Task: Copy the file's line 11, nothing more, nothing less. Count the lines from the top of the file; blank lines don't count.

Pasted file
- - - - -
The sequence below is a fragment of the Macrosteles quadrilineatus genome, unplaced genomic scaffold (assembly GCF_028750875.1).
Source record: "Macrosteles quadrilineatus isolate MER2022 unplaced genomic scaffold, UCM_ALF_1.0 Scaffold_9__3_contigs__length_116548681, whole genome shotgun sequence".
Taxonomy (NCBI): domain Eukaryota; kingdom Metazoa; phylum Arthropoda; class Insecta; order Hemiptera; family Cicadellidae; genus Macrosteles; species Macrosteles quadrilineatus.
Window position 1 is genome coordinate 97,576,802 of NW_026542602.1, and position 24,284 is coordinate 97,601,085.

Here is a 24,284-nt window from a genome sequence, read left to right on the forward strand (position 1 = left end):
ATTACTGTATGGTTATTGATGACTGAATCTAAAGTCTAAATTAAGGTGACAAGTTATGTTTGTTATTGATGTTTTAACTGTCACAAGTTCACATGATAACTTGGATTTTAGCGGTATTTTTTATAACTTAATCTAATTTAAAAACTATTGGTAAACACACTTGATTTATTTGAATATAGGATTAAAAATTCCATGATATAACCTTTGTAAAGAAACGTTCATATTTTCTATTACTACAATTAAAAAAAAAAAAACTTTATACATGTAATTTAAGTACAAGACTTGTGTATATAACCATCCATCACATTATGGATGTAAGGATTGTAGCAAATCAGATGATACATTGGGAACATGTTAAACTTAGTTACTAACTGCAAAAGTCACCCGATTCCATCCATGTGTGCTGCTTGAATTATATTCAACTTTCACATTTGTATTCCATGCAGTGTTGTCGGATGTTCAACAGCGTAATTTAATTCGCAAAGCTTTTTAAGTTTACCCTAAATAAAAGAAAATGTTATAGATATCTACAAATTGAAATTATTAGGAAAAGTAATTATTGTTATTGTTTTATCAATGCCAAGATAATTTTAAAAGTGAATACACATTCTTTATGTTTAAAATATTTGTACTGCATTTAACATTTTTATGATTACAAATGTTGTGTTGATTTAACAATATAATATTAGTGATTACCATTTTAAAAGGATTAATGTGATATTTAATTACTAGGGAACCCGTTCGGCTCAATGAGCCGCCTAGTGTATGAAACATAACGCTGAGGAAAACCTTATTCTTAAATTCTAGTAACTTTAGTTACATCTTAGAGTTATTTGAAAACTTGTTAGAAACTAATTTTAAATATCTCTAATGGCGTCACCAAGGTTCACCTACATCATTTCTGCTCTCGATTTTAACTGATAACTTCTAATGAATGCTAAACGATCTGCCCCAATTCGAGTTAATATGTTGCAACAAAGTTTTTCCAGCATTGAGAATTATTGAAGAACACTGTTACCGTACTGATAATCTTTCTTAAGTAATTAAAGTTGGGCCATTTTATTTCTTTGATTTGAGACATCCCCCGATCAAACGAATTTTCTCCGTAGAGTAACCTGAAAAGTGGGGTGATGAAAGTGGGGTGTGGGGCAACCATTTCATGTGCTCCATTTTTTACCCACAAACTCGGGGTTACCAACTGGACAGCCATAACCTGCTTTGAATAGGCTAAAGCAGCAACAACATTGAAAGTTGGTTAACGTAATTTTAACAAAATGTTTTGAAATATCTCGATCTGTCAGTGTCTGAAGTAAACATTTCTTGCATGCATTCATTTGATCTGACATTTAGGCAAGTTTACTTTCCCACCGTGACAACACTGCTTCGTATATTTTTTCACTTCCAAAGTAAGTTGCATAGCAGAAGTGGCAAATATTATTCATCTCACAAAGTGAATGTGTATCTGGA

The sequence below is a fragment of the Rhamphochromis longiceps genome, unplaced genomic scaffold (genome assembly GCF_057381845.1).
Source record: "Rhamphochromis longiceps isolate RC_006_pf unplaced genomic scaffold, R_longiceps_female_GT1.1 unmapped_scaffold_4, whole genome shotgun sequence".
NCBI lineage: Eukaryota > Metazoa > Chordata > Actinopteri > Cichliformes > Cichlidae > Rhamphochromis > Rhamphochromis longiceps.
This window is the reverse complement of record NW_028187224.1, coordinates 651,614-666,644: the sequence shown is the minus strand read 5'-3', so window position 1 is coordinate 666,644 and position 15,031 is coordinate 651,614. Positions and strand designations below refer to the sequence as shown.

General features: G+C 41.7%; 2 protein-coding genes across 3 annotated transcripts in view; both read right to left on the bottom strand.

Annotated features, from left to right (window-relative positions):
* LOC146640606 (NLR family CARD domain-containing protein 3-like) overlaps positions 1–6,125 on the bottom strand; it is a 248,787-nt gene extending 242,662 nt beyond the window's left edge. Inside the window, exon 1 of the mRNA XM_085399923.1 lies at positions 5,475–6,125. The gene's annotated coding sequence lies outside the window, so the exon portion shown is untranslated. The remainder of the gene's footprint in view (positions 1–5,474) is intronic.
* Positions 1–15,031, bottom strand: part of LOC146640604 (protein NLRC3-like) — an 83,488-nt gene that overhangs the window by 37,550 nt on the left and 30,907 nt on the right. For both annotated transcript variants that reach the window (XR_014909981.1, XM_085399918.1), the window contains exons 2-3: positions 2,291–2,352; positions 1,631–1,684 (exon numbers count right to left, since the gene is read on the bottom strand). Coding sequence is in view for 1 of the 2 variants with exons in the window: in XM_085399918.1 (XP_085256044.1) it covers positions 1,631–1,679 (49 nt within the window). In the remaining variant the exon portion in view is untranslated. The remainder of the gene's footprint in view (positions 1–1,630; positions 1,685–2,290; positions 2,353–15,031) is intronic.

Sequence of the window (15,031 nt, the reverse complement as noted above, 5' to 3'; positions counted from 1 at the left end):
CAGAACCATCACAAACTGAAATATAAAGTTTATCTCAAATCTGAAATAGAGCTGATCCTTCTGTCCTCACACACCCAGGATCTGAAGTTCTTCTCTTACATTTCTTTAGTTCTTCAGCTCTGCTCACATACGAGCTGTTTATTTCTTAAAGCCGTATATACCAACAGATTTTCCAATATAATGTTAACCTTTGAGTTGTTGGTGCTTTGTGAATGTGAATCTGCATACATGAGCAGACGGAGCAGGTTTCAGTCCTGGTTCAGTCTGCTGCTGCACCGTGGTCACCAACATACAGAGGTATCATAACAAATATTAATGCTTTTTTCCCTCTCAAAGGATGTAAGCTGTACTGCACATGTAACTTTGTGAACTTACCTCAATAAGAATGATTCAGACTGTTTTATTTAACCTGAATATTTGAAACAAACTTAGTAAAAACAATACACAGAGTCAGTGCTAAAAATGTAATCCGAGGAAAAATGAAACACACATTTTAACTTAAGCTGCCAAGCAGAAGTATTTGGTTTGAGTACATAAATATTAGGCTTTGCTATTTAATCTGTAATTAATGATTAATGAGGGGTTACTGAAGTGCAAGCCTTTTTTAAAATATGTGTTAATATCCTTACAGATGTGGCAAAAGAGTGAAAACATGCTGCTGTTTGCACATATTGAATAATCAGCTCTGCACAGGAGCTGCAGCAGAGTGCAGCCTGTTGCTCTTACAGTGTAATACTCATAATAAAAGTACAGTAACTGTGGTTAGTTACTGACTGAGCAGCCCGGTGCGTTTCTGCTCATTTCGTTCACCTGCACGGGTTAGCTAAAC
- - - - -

General features: G+C 41.7%; 2 protein-coding genes across 3 annotated transcripts in view; both read right to left on the bottom strand.